Parenting to the heart. Rules, incentives, grace and godliness

If there’s one thing being a parent has taught me, it is to think about the relationship between house rules or incentives, punishment for breaking the rules or the with-holding of incentives, and when to show grace.  If I show too much grace, then my kids become presumptuous and assume that they can get away with everything, they end up spoilt brats.  If I come down with a heavy hand, or at least a loud voice, my kids become resentful and badly behaved.  If I rule by fear, there’s a grudging obedience, but for how long?  So how do we get the right balance of threat and grace, to bring about joyful obedience?

The following diagram shows that the heart is the key.  If my child’s heart is cold and hard (blue area) it will always result in behaviour which is not motivated by the right desires.  But if my child’s heart is soft and warm (the red area) then doing the right thing will be motivated by the right desires.  The million dollar question is, how do we get there?

The answer to the question, how do we get our children into the red area is to teach the word of God.  There needs to be some kind of explanation for the decisions we make as parents to help our kids understand why we do them.  There needs to be a link between the way I parent my child and the way God parents me.

For example, we recently incentivised one of our children to have a good attitude toward study.  By the time the end of the period of study arrived, with an exam, our child knew that we thought the required attitude had not been there.  She knew that she did not deserve the incentive that we had offered.  Rather than inflict a punishment for poor attitude, we studied Romans chapters 1 to 6 together to clarify the relationship between God’s grace and our attitude to him and our sin.  By the end of the study we had agreed that if we, as parents, choose to give the gift it not because it is deserved but because we love our child, and that this love should bring about a change in attitude.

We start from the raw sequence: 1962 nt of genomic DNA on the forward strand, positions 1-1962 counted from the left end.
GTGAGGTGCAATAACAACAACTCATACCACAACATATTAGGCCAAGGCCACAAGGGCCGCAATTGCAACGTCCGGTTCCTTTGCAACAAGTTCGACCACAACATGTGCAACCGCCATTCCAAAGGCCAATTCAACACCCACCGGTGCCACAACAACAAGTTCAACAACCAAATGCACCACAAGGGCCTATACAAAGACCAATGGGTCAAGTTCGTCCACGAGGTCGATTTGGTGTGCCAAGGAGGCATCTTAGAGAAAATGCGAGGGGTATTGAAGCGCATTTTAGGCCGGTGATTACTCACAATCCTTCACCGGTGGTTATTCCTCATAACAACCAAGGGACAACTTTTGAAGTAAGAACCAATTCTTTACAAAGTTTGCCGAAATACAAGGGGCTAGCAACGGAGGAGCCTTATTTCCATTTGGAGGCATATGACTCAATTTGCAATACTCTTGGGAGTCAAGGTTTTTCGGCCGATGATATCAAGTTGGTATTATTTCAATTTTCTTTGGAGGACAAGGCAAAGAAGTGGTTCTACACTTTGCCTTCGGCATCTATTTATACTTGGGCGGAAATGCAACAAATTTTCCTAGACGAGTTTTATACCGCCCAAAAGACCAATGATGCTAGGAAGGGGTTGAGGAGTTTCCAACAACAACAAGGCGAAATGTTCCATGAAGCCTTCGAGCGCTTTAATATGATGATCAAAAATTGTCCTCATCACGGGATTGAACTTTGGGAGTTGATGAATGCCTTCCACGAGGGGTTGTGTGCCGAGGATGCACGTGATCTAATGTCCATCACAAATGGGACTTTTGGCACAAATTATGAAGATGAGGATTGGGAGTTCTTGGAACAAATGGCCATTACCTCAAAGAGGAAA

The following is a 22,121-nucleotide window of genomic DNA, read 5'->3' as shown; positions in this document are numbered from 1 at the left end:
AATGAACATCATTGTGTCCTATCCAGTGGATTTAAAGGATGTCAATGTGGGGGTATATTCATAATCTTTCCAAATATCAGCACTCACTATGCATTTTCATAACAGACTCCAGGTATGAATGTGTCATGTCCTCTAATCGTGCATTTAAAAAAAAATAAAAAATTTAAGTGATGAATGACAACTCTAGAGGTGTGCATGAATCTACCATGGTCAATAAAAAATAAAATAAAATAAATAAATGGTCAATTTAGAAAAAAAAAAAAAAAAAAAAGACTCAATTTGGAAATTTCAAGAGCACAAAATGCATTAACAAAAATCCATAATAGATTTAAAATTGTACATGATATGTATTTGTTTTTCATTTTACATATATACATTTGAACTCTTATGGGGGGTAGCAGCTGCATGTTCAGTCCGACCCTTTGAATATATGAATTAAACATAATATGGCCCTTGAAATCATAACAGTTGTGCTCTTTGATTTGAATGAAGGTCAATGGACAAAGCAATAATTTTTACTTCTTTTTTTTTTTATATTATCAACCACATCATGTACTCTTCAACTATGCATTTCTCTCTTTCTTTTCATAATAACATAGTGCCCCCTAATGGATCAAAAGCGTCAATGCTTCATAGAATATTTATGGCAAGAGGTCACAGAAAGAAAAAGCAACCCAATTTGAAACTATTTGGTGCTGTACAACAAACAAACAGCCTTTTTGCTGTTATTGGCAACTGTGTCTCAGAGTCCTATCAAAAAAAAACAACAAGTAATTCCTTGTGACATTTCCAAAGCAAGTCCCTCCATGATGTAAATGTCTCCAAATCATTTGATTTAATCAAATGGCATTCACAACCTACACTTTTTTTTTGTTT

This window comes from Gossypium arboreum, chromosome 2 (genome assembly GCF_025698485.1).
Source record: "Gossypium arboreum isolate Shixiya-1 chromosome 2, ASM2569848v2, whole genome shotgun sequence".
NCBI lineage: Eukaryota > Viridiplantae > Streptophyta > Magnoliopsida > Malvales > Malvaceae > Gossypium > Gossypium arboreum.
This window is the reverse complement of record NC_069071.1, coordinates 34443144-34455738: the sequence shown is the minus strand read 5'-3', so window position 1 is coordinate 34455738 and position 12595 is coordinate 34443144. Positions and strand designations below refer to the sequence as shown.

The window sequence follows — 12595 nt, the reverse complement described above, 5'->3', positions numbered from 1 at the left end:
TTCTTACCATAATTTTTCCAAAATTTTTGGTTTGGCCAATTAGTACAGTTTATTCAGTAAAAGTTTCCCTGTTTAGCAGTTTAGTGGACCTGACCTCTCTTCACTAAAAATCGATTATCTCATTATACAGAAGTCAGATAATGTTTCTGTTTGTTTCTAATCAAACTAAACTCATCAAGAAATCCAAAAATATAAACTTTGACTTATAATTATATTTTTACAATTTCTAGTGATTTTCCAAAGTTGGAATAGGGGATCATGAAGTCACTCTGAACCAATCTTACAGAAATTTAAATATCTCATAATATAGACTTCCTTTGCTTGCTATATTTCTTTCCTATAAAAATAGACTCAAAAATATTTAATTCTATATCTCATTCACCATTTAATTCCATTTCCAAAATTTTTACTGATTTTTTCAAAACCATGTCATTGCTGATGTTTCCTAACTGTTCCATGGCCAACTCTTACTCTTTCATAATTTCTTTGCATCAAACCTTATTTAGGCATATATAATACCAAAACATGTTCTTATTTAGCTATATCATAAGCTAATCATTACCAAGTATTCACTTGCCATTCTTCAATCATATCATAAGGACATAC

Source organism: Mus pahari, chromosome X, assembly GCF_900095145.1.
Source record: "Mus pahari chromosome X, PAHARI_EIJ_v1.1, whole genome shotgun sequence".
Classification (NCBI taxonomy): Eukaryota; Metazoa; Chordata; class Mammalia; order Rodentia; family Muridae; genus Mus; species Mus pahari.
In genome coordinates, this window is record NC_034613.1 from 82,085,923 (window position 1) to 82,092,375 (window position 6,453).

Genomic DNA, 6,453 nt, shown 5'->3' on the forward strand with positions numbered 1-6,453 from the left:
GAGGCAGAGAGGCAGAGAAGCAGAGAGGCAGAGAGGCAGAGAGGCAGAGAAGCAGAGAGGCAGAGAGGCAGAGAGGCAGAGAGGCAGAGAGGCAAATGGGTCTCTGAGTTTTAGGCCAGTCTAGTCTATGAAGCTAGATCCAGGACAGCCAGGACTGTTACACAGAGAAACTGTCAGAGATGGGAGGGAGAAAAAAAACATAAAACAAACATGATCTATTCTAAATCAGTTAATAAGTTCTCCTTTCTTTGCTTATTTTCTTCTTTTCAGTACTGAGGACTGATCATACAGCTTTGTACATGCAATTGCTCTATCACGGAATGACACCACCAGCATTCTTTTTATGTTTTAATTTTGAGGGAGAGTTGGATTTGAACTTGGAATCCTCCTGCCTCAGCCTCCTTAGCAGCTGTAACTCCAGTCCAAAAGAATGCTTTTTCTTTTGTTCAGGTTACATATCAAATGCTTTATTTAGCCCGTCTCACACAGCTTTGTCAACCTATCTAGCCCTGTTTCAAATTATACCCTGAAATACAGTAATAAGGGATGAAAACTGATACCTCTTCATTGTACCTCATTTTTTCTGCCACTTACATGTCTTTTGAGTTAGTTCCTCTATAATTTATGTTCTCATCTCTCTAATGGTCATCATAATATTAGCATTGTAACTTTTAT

Of course, there are times when punishment is necessary, but again, it needs explanation (Hebrews 12 this time).  The heart will stay warm if the punishment is enforced with love which seeks to bring about transformation and this is done through calm study of the word of God.

I wish I had learned this before my oldest child had reached double figures.  It’s been a steep learning curve and we still make a hopeless mess of things when the pressure is always to act in haste.  Through parenting, I learn as much about God as I do about being a parent.  Praise Christ for his patience with me.

About neilrobbie

I am a 6'6" formerly ginger Scot, in a cross cultural marriage to my lovely Londoner wife. We've lived in SE Asia and since 2005, I have served as an Anglican minister in Wolverhampton and West Bromwich.
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